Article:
A series of short posts about the marketisation of public education: #1 Oversubscribed?
“6 applicants for every place”…”heavily oversubscribed”. These sorts of claims are often used to establish how popular, and by implication successful, schools and colleges are. They should be taken with a heavy dose of salt.
Being able to measure demand is very important in a market system. Many providers want to show that what they offer has some scarcity value; that more people want it than can actually get it. Saying “we are oversubscribed” is a neat shorthand way of letting punters know the scarcity value of the commodity you’re offering.
But choosing a school or college is generally a single-outcome decision; each consumer will only choose one at a time. Both the school application system and the post-16 free-for-all allow for multiple applications. Consumers make several applications but will ultimately choose only one. So a high number of applications is a very inadequate measure of demand. Only the final number of students actually enrolling is a true indication of choices made. Schools and colleges have target numbers and each either does or doesn’t achieve this.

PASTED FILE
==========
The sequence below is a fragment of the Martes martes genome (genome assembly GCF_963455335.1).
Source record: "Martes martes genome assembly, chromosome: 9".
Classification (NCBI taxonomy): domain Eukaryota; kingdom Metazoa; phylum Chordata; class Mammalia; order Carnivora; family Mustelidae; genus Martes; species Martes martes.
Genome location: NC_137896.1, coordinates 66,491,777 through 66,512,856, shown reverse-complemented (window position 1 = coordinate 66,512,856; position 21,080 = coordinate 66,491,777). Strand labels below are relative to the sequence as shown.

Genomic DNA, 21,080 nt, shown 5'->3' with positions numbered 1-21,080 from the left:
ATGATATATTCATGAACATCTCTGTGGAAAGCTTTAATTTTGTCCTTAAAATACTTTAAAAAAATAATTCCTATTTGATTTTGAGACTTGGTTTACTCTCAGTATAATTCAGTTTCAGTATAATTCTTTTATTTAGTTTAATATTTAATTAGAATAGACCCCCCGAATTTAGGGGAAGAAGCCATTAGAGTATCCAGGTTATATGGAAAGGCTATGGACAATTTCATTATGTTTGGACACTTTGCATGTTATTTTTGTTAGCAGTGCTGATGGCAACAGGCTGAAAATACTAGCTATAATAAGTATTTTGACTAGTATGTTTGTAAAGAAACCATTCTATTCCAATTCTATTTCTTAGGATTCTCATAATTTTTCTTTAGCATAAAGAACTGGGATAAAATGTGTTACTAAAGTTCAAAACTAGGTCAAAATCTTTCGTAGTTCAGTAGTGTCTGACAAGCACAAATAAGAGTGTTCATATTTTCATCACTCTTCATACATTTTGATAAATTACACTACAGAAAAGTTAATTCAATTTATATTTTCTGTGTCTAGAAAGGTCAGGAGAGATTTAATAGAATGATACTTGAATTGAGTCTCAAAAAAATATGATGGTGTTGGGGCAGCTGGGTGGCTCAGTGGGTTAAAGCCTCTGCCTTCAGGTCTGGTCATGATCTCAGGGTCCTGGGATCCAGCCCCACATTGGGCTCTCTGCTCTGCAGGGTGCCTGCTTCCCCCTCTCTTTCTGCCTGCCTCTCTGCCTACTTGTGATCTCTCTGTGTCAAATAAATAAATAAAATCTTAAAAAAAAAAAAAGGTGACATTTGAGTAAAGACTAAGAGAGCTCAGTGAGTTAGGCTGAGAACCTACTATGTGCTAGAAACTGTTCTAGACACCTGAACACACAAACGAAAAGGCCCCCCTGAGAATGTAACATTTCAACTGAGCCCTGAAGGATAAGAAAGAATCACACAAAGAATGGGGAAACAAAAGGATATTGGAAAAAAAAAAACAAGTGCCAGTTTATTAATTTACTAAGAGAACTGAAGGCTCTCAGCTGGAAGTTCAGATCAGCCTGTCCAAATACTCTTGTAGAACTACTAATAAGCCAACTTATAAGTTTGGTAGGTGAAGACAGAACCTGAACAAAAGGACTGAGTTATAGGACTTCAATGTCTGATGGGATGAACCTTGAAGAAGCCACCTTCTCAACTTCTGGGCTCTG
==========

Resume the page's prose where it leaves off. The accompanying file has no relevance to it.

Our college has always had more applicants than places and has therefore always been “oversubscribed”. This is not because we are selective but because we understand that many make multiple applications. In a competitive environment with new post-16 providers opening up every year, this will intensify, so what matters is the proportion of applicants who actually enrol; the conversion rate.
Selective post-16 providers have no problem turning people away as they think it contributes to an impression of success. Comprehensive post-16 providers operating in a market have to understand the dynamic of that market if they want to plan to be full without wishing to turn students away. Quite a challenge!
All the Market Madness posts: